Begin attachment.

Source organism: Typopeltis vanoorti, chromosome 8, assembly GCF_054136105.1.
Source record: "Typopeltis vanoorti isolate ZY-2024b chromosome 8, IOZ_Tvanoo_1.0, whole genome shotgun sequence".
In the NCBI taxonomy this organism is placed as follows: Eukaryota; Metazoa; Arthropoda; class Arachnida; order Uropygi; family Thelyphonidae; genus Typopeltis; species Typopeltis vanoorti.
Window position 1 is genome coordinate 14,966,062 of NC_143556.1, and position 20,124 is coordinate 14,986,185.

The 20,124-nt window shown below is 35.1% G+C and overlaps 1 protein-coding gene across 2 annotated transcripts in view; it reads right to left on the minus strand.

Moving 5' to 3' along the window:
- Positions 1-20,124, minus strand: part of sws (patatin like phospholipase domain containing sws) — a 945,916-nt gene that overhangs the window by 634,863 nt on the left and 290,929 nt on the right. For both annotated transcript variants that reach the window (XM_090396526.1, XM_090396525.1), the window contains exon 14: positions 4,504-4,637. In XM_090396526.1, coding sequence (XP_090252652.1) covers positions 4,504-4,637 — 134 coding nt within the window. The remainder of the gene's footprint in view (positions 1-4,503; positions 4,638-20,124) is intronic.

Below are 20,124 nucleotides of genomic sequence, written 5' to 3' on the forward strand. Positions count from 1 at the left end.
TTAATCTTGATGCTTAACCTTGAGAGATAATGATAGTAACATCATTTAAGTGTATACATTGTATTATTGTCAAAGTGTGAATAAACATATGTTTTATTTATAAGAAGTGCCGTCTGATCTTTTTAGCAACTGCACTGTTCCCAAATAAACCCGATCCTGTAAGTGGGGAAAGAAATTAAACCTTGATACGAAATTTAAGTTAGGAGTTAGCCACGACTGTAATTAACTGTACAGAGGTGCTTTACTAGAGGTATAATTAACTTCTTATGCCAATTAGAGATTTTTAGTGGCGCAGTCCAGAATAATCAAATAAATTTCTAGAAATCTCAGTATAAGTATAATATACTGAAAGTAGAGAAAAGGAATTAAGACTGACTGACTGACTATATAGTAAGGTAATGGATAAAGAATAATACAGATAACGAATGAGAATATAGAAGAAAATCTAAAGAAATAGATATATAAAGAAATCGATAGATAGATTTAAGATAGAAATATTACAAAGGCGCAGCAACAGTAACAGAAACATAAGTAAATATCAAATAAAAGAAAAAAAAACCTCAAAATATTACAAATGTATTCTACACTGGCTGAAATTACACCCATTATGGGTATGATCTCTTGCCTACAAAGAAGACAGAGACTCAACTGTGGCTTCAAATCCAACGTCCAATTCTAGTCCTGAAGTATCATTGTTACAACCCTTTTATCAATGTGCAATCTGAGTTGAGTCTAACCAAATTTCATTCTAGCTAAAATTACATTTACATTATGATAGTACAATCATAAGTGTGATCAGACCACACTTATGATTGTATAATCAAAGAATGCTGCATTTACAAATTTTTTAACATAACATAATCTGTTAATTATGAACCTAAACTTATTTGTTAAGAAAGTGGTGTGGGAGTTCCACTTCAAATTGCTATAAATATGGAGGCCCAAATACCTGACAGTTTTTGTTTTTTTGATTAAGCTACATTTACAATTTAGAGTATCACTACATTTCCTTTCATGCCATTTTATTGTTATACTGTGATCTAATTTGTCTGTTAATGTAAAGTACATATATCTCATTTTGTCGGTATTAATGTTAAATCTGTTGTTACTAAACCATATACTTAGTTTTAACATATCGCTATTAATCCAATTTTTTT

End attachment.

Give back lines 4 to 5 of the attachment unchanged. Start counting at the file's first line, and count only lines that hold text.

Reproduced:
Window position 1 is genome coordinate 14,966,062 of NC_143556.1, and position 20,124 is coordinate 14,986,185.

The 20,124-nt window shown below is 35.1% G+C and overlaps 1 protein-coding gene across 2 annotated transcripts in view; it reads right to left on the minus strand.